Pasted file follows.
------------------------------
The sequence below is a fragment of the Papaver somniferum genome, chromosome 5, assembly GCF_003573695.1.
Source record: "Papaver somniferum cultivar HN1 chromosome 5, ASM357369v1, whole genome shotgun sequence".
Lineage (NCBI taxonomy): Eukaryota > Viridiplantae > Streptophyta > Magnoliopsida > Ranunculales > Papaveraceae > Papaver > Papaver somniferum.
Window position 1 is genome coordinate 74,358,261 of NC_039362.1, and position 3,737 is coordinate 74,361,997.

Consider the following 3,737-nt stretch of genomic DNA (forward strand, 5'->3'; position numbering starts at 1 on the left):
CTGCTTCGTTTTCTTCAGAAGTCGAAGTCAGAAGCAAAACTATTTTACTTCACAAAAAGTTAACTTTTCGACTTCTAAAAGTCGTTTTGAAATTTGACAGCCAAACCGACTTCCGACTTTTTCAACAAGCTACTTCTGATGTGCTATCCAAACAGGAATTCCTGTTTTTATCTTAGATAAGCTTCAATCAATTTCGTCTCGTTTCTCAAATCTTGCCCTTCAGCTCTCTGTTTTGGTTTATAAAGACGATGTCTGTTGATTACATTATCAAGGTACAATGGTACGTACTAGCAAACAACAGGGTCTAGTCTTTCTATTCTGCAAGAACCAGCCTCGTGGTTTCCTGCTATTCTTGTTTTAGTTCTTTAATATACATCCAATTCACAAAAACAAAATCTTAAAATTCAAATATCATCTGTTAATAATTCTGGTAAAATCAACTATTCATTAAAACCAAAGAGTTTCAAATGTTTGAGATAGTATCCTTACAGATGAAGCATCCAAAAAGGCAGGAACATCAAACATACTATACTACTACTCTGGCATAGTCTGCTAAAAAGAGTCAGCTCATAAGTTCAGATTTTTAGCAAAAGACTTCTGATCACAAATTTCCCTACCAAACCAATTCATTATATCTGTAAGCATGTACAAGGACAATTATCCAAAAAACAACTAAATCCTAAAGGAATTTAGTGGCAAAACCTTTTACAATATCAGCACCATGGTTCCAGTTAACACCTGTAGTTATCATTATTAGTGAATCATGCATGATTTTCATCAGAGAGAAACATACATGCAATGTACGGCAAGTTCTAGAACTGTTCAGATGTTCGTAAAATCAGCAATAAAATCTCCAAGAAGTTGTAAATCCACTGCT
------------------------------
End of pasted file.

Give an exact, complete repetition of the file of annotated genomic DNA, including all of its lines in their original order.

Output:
The sequence below is a fragment of the Papaver somniferum genome, chromosome 5, assembly GCF_003573695.1.
Source record: "Papaver somniferum cultivar HN1 chromosome 5, ASM357369v1, whole genome shotgun sequence".
Lineage (NCBI taxonomy): Eukaryota > Viridiplantae > Streptophyta > Magnoliopsida > Ranunculales > Papaveraceae > Papaver > Papaver somniferum.
Window position 1 is genome coordinate 74,358,261 of NC_039362.1, and position 3,737 is coordinate 74,361,997.

Consider the following 3,737-nt stretch of genomic DNA (forward strand, 5'->3'; position numbering starts at 1 on the left):
CTGCTTCGTTTTCTTCAGAAGTCGAAGTCAGAAGCAAAACTATTTTACTTCACAAAAAGTTAACTTTTCGACTTCTAAAAGTCGTTTTGAAATTTGACAGCCAAACCGACTTCCGACTTTTTCAACAAGCTACTTCTGATGTGCTATCCAAACAGGAATTCCTGTTTTTATCTTAGATAAGCTTCAATCAATTTCGTCTCGTTTCTCAAATCTTGCCCTTCAGCTCTCTGTTTTGGTTTATAAAGACGATGTCTGTTGATTACATTATCAAGGTACAATGGTACGTACTAGCAAACAACAGGGTCTAGTCTTTCTATTCTGCAAGAACCAGCCTCGTGGTTTCCTGCTATTCTTGTTTTAGTTCTTTAATATACATCCAATTCACAAAAACAAAATCTTAAAATTCAAATATCATCTGTTAATAATTCTGGTAAAATCAACTATTCATTAAAACCAAAGAGTTTCAAATGTTTGAGATAGTATCCTTACAGATGAAGCATCCAAAAAGGCAGGAACATCAAACATACTATACTACTACTCTGGCATAGTCTGCTAAAAAGAGTCAGCTCATAAGTTCAGATTTTTAGCAAAAGACTTCTGATCACAAATTTCCCTACCAAACCAATTCATTATATCTGTAAGCATGTACAAGGACAATTATCCAAAAAACAACTAAATCCTAAAGGAATTTAGTGGCAAAACCTTTTACAATATCAGCACCATGGTTCCAGTTAACACCTGTAGTTATCATTATTAGTGAATCATGCATGATTTTCATCAGAGAGAAACATACATGCAATGTACGGCAAGTTCTAGAACTGTTCAGATGTTCGTAAAATCAGCAATAAAATCTCCAAGAAGTTGTAAATCCACTGCT